result in a density difference (assuming 25 °C) of 0.00011 g/mL, whereas the temperature difference from 12 to 14 m would result in a density difference for water (assuming pure water) of 0.00056 g/mL, Although the natural water of Lake Texoma does not rigorously meet the assumptions of pure water at 25 (C, departures from the calculations above would be minimal. These, and calculations for several other stations and times, suggest that even during maximum stratification thermal differences contribute substantially more than chemical differences to the stability of the boundary layer between epilimnion and hypolimnion in the deep basin of Lake Texoma. The most appropriate view is that stratification of the lake would occur without any salinity difference, but that the salinity differences resulting from mixing of Red River and Washita River water accentuate the strength of summer stratification in the reservoir. Hubbs (5) ascribed stratification in the Red River arm of the reservoir to vertical salinity differences. Note that our conclusion does not negate his findings, in that his sites were far uplake from ours.
The position of the chemocline in Lake Texoma can be described in various ways. At this depth there is typically a sharp decrease in dissolved oxygen, an increase in specific conductance, a distinct lowering of pH, and (as indicated above) a gradual decline in temperature. Because of (a) its easy detectability, and (b) its critical significance to the distribution of organisms and a wide variety of reservoir chemical processes, we use the transition in dissolved oxygen concentration as the descriptor of the position of the chemocline. In Tables 1 and 2, we thus provide the depth in the water column at which dissolved oxygen drops below 2.0 ppm. Because our data were taken at 2-m vertical intervals, we have arbitrarily designated the odd-numbered meter between the even-numbered measurements as the chemocline. Thus, if dissolved oxygen decreased from, say, 5.5 ppm at 14 m to 1.5 at 16 m, we assigned the chemocline a depth of 15 m. (More precise interpolation was found impossible on occasions when we did actually document more precisely the actual point of transition, which was often within a few centimeters upward or downward.)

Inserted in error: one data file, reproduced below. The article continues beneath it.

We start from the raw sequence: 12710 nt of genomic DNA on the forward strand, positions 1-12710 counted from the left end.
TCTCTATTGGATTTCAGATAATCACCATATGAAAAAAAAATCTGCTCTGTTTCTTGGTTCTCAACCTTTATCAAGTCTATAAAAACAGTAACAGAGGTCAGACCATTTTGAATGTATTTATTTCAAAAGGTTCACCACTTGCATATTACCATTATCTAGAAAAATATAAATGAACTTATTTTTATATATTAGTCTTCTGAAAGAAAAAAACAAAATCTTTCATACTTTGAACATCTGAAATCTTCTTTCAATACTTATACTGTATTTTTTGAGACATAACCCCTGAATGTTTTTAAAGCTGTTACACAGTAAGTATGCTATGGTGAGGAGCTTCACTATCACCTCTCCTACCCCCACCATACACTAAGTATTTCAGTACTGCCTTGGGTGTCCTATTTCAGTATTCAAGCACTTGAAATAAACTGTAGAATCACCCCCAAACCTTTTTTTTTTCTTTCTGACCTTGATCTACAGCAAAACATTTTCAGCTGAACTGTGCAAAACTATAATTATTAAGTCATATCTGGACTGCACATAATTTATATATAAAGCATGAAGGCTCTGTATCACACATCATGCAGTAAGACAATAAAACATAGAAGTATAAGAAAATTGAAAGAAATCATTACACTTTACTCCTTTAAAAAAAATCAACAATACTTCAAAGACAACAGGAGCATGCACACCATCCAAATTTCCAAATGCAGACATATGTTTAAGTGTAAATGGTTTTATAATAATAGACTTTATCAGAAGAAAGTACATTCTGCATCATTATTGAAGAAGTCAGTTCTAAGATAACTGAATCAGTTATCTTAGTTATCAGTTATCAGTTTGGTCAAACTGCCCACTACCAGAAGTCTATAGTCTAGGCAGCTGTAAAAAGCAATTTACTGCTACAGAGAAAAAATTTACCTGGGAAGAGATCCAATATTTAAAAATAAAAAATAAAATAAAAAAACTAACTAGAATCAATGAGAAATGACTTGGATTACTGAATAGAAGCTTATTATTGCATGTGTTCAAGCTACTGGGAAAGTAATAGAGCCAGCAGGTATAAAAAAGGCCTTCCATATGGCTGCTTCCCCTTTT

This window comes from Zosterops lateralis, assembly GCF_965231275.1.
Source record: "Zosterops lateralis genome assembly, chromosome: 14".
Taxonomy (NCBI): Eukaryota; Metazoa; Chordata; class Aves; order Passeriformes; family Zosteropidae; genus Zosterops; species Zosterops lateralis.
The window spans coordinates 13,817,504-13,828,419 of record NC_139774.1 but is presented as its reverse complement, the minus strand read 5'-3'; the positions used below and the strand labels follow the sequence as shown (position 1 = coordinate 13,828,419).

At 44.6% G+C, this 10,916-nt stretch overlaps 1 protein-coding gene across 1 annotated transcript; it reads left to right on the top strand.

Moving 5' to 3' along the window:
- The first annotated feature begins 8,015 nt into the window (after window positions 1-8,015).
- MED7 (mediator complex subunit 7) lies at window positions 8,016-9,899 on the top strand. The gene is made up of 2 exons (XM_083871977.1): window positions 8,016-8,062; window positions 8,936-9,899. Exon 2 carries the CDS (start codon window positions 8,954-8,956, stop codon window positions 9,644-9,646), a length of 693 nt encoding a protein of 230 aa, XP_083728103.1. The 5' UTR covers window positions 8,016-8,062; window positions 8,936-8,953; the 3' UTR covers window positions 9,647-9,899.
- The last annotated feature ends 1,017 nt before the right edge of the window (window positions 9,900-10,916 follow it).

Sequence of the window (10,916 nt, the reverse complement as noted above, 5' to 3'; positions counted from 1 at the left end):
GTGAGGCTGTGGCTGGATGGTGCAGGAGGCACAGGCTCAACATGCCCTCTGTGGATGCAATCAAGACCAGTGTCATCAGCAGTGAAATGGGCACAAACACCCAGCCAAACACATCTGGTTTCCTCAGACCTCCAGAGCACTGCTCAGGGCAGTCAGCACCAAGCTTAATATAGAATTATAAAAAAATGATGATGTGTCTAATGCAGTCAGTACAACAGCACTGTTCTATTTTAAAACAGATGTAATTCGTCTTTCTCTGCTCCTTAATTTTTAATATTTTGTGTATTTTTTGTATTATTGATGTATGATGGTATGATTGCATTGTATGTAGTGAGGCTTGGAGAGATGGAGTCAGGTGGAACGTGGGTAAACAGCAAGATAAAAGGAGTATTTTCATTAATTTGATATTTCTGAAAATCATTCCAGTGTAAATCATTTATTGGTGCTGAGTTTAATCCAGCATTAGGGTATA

Table 1 shows that from 28 June 1982 until September, dissolved oxygen never exceeded 2.0 ppm at the bottom, i.e., there was a chemocline in the water column at some depth at all stations. On and after 8 July, the chemocline in 1983 was at a relatively uniform depth across stations on any given day (standard deviation among stations was typically less than 2.0 meters). However, as noted in Matthews et al. (4), on 23 August 1982 an internal seiche was observed to be generated by strong south winds that